A type of UDP flood aimed at a DNS service. During the DNS Flood process, a huge number of DNS requests from a wide range of IP addresses are sent to the attacked DNS server. The victim server is unable to determine which of the packets came from a real client and which did not, and responds to all requests. Thus, DNS Flood takes up all the network resources and bandwidth of the DNS server, causing it to fail. DNS Flood is a very sophisticated type of DDoS attack: the contents of the packets are organized exactly like in real DNS requests. Such an attack cannot be traced through deep analysis: every request will appear legitimate. With a large range of attacking IP addresses, a fraudster can easily bypass most traffic anomaly detection algorithms.


The attacker sends a large number of UDP packets to the victim to different ports on the host system. The victim's system tries unsuccessfully to check the applications listening on the port and eventually sends an ICMP Destination Unreachable packet. Since the attacker transmits numerous UDP packets, the web service becomes unavailable to real clients.


Forged SSL requests: checking SSL encrypted packets is very resource-intensive, attackers use SSL for HTTP attacks on the victim's server.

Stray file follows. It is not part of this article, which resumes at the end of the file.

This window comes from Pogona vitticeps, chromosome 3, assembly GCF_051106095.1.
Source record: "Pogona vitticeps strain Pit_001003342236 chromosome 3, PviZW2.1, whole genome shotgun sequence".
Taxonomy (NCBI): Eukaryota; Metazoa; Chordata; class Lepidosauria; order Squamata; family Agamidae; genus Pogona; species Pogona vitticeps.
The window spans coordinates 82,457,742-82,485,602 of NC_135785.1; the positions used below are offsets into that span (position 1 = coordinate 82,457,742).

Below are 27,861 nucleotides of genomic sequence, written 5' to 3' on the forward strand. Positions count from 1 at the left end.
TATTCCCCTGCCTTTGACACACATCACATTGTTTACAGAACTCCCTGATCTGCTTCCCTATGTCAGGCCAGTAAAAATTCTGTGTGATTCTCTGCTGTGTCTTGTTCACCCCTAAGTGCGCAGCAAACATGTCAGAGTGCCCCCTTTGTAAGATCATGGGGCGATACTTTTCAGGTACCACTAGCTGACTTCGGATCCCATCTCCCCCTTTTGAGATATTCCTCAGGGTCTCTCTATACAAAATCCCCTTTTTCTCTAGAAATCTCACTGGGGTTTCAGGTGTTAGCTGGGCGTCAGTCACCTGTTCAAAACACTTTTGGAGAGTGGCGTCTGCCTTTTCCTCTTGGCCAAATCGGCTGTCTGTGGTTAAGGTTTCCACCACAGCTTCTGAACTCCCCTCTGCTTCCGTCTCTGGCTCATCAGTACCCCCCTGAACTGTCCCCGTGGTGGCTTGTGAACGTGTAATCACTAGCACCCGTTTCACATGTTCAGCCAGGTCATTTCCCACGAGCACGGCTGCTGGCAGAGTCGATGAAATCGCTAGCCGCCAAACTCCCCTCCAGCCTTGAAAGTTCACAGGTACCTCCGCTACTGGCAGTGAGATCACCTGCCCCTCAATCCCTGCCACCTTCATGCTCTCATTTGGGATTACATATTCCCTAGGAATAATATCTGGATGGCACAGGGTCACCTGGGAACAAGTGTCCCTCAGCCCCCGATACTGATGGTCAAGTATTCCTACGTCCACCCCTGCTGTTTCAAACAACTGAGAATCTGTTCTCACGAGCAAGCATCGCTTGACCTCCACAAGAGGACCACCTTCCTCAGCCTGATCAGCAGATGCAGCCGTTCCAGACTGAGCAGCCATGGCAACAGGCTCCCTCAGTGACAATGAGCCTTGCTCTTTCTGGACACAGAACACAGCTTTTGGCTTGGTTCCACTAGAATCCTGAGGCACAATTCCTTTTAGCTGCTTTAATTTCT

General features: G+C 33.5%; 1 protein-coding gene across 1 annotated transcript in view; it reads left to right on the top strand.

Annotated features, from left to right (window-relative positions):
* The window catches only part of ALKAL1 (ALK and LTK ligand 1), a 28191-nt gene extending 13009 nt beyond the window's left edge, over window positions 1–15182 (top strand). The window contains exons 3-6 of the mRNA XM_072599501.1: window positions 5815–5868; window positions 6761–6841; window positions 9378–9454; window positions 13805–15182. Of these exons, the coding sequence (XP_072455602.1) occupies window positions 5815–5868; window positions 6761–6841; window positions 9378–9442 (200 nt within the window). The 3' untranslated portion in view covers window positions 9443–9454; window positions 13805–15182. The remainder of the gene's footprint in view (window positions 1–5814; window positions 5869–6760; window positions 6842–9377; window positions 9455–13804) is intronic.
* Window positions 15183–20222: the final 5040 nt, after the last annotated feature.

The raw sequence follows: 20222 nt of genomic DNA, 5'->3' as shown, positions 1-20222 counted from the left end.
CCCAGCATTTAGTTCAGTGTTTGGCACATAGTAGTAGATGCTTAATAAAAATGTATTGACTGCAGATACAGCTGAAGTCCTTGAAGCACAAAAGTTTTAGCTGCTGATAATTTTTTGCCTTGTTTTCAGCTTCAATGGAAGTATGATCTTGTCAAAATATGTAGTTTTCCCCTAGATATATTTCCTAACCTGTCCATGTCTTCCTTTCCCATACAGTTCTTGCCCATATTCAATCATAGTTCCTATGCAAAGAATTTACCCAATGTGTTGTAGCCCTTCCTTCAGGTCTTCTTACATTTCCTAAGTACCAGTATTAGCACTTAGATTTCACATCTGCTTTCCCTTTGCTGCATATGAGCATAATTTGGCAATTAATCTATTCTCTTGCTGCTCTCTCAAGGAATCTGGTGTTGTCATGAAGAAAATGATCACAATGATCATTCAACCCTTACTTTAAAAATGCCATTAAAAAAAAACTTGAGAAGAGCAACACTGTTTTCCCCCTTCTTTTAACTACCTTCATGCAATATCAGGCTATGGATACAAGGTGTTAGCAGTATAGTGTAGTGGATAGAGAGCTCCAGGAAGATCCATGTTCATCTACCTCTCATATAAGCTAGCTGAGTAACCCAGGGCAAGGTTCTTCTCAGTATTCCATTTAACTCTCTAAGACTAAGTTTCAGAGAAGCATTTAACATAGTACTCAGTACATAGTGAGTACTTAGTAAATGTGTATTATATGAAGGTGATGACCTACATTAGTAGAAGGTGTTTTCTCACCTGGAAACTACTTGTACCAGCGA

The SSL / TLS renegotiation allows parties to stop communication in order to re-initiate it for security. There are some cases in which renegotiation must be initiated by the server, but there is no known need to allow the client to initiate renegotiation. In addition, it can make it easier to organize a DDoS attack on your servers.


Ping-flood (from the English ping-flood, literally: flood requests) - a type of attack on network equipment, aiming at denial of service. A key feature (compared to other types of flood attacks) is the ability to carry out an attack with “household tools” (programs and utilities included in home / office versions of operating systems).


A variation of ICMP Flood. The attacker sends a stream of fragmented ICMP packets of the maximum size to the victim server. As a result, in addition to the occupation of the band by "garbage" traffic, there is a danger of exhaustion of the server's computing resources during the accumulation and processing of fake fragments. Recommended control methods are the same as for regular ICMP Flood.